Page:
It’s fascinating to me that so many years after the concept of Dependency Injection (DI) became popular, so many people still don’t seem to understand what it is and why it’s such a fundamental idea that transcends languages.

“I already have Dependency Injection, it’s called ‘passing parameters'”

– Pretty much everyone in a discussion about Dependency Injection

No, passing dependencies as parameters is not DI and it’s actually a terrible way of building software. Let’s explore why.

Dependency Injection, the wrong way

Let’s imagine a typical application that starts at main() and then ends up calling a function you are working on, let’s call it “sendPacket()“:

fun main() {
fun f() {
fun g() {
fun sendPacket(packet: Packet) { ... }

Next, you decide you want to log whenever a packet is sent, so you need a logger. The traditional, non DI (and wrong) way to do this would be to instantiate this logger as high as possible (so it can be used by other functions) and then passed down:

fun main() {
  val logger = Logger()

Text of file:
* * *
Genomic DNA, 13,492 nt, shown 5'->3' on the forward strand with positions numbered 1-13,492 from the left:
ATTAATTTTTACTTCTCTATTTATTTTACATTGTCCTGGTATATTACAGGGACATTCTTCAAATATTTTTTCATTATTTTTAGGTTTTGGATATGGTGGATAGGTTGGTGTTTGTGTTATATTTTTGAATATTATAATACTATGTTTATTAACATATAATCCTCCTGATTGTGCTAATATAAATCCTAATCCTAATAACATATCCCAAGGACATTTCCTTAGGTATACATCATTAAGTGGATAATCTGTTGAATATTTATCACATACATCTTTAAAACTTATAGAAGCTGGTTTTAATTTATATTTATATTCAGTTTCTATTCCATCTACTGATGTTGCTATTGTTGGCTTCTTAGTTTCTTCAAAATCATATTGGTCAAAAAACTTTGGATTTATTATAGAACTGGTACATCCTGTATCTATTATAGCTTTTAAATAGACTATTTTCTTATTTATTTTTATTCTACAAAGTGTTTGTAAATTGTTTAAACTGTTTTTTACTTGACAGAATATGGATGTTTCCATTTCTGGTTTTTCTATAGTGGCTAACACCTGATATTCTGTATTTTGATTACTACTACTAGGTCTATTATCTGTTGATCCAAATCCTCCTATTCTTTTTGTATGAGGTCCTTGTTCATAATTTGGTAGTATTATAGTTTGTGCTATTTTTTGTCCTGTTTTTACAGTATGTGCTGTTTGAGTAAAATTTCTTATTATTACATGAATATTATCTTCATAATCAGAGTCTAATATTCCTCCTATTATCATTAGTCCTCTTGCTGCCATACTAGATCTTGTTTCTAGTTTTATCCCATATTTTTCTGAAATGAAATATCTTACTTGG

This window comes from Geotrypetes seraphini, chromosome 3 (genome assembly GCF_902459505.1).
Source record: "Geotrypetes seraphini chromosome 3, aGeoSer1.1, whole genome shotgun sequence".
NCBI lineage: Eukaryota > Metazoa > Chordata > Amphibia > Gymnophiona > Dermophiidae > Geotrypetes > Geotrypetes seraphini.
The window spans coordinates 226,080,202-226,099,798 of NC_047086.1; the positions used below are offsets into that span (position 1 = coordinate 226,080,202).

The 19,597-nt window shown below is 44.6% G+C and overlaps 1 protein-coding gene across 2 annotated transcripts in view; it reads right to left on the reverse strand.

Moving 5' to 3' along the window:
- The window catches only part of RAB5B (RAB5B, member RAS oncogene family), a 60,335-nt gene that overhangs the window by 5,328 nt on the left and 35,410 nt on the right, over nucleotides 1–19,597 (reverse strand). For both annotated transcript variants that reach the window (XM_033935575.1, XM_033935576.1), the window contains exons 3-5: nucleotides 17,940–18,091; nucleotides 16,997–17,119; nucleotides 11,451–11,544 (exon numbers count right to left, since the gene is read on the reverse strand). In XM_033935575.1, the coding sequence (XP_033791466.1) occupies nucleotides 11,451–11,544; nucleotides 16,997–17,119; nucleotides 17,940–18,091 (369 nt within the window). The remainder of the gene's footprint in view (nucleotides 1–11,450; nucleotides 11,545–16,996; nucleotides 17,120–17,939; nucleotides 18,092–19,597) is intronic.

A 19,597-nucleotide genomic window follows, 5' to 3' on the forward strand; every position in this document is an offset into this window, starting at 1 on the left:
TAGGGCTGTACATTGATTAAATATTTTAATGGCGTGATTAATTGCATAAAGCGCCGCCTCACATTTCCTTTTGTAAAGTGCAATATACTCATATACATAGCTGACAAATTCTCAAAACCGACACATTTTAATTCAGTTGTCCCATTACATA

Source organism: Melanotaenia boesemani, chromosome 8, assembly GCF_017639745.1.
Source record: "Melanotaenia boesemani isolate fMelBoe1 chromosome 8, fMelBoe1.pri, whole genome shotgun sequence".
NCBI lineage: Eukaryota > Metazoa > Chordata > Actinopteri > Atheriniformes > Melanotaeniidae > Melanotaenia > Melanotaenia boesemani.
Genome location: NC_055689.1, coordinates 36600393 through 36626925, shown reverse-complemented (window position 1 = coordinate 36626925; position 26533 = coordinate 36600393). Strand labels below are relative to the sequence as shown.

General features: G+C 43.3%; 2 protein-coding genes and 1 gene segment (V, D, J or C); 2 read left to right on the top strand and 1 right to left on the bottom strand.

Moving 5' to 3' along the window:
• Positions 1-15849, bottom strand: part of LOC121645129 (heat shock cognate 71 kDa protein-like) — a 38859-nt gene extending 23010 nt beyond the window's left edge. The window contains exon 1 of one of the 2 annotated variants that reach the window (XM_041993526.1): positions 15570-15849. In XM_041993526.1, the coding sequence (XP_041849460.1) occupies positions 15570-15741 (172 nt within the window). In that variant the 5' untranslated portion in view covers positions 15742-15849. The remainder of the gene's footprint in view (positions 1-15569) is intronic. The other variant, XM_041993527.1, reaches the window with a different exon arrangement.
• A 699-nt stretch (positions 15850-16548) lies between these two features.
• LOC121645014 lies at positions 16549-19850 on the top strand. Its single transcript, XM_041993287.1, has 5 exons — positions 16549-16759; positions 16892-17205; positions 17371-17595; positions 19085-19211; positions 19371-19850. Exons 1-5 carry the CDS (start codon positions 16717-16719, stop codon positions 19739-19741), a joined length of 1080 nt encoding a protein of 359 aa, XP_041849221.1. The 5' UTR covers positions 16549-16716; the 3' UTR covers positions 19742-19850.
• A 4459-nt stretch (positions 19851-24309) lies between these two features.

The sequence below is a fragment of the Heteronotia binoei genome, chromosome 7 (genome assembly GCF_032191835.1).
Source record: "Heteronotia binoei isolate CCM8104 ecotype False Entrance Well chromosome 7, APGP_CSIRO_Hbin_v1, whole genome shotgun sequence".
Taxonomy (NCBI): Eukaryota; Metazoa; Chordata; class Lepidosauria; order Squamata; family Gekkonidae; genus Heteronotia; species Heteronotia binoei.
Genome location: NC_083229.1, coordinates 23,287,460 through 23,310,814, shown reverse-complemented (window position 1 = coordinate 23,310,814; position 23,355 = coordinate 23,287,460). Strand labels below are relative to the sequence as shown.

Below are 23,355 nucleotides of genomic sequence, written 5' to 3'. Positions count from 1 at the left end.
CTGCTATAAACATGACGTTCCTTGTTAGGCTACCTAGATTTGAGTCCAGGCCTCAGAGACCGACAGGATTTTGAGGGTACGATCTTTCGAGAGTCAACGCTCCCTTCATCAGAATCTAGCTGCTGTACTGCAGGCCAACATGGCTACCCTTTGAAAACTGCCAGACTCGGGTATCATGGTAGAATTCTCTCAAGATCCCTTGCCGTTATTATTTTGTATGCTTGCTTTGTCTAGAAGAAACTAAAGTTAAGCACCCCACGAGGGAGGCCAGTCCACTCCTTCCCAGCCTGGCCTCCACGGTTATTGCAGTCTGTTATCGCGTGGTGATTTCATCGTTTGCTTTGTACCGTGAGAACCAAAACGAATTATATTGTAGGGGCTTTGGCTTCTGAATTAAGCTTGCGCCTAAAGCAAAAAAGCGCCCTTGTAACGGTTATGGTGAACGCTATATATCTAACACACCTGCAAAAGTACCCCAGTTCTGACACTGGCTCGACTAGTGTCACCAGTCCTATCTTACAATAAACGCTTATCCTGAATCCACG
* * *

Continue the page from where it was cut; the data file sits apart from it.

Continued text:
fun f(logger: Logger) {
fun g(logger: Logger) {
  sendPacket(packet, logger)
fun sendPacket(packet: Packet, logger: Logger) { ... }

Here are some things that are immediately apparent in this new version of the code:

  • By adding this dependency to sendPacket(), I have impacted all the callers, who now have to pass a logger even though they never need one themselves.
  • Anyone who wants to call sendPacket() now needs to find such a logger, even though all they want to do is send a packet.
  • sendPacket() is now exposing private details to the outside world, its encapsulation is now completely broken.
  • This approach will never scale. Imagine a code base of millions of lines of code and the effect that adding a logger to one function will cause on the entire code base.

A few quick observations before we dive deeper:

  • It is not the purpose of this article to analyze why being able to create these instances differently based on the deployment environment (e.g. production, testing, staging, benchmarking, etc…) is desirable.
  • This problem statement generalizes to classes as well, except that you would pass these dependencies in the constructor with the same devastating effect.